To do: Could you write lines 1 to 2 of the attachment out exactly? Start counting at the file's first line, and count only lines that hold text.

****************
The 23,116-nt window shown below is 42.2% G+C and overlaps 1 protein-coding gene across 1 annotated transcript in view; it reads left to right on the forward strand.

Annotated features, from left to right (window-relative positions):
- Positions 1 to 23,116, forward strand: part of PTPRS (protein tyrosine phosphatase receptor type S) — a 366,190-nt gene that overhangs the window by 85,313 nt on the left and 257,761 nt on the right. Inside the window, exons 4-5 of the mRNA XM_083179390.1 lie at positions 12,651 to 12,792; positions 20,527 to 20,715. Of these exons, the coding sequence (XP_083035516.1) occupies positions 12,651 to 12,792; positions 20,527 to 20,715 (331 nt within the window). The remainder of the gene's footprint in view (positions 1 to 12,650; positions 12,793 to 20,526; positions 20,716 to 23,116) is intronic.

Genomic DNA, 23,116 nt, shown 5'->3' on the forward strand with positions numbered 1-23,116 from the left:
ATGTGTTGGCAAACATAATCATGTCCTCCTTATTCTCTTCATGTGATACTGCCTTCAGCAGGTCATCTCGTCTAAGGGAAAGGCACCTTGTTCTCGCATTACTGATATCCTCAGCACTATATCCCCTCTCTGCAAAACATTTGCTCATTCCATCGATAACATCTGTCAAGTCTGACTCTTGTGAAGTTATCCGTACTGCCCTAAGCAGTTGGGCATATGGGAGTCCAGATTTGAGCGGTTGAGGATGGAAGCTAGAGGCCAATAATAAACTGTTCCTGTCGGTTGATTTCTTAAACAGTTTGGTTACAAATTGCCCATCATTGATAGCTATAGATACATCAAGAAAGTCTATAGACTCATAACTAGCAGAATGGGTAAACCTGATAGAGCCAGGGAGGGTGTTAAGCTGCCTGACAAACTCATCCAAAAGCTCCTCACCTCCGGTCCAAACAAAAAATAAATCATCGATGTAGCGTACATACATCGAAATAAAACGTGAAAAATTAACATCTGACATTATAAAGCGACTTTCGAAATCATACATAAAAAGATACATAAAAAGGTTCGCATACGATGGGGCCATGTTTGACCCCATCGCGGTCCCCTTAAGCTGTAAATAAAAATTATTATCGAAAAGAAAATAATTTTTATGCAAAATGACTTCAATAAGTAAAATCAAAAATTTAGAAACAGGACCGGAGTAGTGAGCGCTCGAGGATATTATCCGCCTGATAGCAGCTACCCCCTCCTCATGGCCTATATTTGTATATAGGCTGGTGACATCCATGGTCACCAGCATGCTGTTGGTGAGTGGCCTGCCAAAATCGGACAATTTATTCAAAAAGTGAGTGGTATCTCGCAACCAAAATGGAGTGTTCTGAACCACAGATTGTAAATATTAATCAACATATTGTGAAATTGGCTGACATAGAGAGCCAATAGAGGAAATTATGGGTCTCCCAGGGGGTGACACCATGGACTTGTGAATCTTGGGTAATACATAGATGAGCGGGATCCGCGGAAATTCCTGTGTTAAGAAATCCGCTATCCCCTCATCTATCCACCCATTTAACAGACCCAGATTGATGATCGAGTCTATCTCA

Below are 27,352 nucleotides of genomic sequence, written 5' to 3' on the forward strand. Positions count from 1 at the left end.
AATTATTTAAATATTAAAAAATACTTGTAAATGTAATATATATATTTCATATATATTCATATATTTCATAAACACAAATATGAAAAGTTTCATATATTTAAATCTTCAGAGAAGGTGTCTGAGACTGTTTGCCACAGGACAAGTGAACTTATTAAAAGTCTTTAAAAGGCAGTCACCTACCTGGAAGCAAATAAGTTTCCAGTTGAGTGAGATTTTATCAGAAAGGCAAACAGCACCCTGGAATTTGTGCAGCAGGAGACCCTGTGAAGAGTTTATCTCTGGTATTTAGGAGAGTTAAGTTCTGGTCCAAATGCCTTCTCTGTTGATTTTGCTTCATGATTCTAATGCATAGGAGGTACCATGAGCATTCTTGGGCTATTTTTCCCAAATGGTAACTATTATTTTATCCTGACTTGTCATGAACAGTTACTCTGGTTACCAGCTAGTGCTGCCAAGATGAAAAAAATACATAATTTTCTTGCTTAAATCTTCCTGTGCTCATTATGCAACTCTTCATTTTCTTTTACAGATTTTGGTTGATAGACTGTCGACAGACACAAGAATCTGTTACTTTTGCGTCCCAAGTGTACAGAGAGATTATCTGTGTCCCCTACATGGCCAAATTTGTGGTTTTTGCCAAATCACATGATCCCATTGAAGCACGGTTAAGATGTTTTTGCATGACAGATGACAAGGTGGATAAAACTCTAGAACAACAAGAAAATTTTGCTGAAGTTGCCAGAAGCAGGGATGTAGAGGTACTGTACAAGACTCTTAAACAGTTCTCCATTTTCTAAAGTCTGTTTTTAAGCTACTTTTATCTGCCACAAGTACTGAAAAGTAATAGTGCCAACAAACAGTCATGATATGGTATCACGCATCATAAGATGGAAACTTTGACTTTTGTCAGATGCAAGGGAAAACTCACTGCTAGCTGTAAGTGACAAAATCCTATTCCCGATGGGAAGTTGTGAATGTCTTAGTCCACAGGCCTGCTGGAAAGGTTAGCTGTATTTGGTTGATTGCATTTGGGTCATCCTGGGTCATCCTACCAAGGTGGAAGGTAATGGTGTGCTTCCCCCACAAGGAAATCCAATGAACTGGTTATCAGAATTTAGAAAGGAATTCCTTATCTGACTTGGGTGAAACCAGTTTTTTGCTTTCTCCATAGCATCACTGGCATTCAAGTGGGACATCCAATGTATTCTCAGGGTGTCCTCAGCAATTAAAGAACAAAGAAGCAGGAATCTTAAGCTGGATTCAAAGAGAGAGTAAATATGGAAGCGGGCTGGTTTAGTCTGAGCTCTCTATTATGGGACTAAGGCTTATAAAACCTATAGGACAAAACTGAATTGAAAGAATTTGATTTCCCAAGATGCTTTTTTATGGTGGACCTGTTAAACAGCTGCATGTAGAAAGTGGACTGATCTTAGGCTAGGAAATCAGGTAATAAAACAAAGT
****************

The 23,116-nt window shown below is 42.2% G+C and overlaps 1 protein-coding gene across 1 annotated transcript in view; it reads left to right on the forward strand.

Annotated features, from left to right (window-relative positions):